Buying heavily at routine government auctions of "junk" furniture, stalking old employees of Corbusier and his cousin and collaborator on the Chandigarh project, Pierre Jeanneret, and acquiring neglected artefacts lying with them, these collectors have bought symbols of Corbusier's heritage—from manhole covers to wood-and-cane chairs—for as little as Rs 100, restored it to pristine perfection at a workshop in Delhi and shipped it to exhibitions and sales at Paris and New York galleries. As recently as June 5, leading auction house, Christie's New York, auctioned off around 50 lots of furniture and other artefacts designed by Le Corbusier and Pierre Jeanneret at extraordinarily high prices . They all came from the collection of Eric Touchaleaume, a French dealer who has been on an active buying spree in Chandigarh for the last few years. At the Biennale des Antiquaires held at the Grand Palais in Paris in September last year, yet another Frenchman, Patrick Sequin, proudly displayed his 'collection' from Chandigarh.
Manhole cover. Sold for $21,600 at Christie’s
If the French, Swiss-born Corbusier made Chandigarh, the city in turn came to be recognised as his most famous work and put him right up there among the world's greatest architects. It's a living, breathing, inhabited legacy, one that's evident not just in the stunning capitol complex of the city's buildings, its wide boulevards and modernist mansions, but also in the umpteen fixtures designed for these buildings and public places such as the concrete lights at Sukhna lake, the models for bas reliefs in many buildings or even the blueprints of architectural plans. It lies as much in the furniture—office chairs, tables and stools—that Pierre Jeanneret designed specifically to fit in with the architect's vision for the city. Simple, functional and low cost, most of these designs were mass-produced by different local furniture makers.
But oblivious to its worth, this rich heritage today lies carelessly strewn around in various offices, gathers dust in government storerooms, or is sold off at auctions. A lot has been replaced by newer, fancier furniture. "No one wants this plain furniture any more," says Balwinder Saini, a senior architect in the UT administration whose office is one of the few which still retains some of the original furniture. It was only when a pair of stools fetched ,23,400 at a Paris sale that Chandigarh woke up in absolute disbelief. "For sometime now I've seen those wood and cane benches being used by security guards outside some judge's houses," says an architect. "No one even gives them a second look."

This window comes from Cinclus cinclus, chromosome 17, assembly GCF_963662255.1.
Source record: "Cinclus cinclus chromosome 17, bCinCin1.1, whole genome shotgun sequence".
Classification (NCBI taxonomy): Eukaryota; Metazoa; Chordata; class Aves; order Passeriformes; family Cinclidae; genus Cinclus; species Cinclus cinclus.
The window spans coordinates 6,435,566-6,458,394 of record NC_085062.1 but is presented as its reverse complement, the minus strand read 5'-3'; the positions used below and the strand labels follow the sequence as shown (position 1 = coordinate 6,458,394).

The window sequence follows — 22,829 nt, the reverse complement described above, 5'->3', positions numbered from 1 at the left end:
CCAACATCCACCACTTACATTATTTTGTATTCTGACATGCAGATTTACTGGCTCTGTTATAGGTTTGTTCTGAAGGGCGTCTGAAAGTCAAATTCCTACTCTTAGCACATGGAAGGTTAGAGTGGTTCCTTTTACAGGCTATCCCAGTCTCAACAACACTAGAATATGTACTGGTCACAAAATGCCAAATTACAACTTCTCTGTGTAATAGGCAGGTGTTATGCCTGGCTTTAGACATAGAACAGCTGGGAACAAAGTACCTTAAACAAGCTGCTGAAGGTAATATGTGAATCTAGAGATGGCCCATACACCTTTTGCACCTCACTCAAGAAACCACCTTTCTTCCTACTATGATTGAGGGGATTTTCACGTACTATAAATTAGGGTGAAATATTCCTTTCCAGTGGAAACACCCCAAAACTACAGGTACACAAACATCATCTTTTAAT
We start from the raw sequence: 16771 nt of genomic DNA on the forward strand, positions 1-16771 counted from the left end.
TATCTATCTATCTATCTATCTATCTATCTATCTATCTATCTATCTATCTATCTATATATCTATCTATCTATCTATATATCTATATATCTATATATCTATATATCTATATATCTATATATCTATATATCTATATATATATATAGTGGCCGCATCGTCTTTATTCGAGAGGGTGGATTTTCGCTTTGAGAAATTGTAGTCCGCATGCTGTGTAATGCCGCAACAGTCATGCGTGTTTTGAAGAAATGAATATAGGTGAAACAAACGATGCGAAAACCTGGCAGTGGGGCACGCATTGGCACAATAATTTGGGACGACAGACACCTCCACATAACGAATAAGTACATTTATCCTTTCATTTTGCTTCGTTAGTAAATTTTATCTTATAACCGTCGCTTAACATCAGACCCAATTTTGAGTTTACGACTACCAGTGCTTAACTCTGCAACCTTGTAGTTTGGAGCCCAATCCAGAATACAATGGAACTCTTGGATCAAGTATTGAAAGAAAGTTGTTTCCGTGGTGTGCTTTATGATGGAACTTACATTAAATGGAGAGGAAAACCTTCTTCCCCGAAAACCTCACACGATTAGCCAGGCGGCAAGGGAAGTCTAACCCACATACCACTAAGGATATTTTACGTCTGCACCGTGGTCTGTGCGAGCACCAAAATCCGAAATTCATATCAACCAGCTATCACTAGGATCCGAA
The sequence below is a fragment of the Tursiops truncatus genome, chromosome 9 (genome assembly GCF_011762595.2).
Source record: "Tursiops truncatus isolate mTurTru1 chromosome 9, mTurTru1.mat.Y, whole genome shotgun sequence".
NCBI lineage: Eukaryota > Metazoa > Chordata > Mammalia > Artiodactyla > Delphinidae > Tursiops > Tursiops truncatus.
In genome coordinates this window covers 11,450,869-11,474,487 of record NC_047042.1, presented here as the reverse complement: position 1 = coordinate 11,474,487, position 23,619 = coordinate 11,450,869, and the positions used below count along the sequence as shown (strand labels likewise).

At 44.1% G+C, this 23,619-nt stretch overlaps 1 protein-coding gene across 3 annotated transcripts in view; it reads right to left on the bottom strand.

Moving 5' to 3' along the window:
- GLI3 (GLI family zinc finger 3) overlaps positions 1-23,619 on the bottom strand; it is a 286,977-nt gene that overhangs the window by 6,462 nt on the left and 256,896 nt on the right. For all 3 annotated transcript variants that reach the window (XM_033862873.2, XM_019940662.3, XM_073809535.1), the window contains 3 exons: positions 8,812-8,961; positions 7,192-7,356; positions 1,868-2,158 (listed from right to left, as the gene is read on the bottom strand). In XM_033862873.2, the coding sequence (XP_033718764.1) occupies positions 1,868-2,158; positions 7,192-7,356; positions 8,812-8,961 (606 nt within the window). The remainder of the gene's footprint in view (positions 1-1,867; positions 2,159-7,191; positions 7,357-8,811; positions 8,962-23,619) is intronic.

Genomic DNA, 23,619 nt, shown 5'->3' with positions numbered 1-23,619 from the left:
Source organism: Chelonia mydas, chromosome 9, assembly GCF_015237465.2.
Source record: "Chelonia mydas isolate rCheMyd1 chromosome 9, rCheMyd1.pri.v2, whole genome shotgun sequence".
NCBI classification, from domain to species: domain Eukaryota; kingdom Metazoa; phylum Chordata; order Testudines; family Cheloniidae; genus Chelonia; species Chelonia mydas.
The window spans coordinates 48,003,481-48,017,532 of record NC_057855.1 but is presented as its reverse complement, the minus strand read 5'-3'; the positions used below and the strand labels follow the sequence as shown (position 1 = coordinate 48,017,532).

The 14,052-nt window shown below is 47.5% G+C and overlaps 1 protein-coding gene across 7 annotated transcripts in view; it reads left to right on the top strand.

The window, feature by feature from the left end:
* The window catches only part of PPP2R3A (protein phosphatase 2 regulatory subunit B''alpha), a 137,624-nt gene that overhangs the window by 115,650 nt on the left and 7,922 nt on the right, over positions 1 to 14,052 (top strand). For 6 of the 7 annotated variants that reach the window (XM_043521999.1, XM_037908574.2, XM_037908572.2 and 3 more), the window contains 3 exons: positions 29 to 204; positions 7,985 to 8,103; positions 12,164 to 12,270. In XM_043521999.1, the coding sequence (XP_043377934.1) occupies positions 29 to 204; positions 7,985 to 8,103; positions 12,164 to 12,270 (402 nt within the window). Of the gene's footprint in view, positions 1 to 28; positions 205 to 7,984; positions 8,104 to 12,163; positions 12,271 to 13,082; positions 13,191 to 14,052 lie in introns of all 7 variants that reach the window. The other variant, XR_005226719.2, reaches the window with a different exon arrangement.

Tower of Shadows model. Sold for $33,600
Except for these collectors whose canny, covetous eyes readily spotted what the administration sat blindly on. Cashing in on ignorance in some cases and the connivance of corrupt officials in other cases, they made merry plundering the Le Corbusier-Pierre Jeanneret artefacts and whisking them away overseas. Till two senior professors from the Chandigarh College of Architecture drew attention to the "organised looting" of the city's heritage. They were tipped off by architect colleagues in France and Switzerland. Rajnish Wattas, principal of the Chandigarh College of Architecture, told Outlook, "Some architects and academics whom I met at a conference in Switzerland this February were outraged at the manner in which Corbusier's legacy is being sold off by Chandigarhians. " Professor Kiran Joshi, coordinator of the Chandigarh Heritage Project, procured a catalogue of one of these sales and then apprised the Chandigarh administration of the matter. In response, the administration has, for the first time, set up a committee to identify and protect all heritage furniture and fixtures lying in the storerooms of various government departments. The committee is yet to hold its first meeting.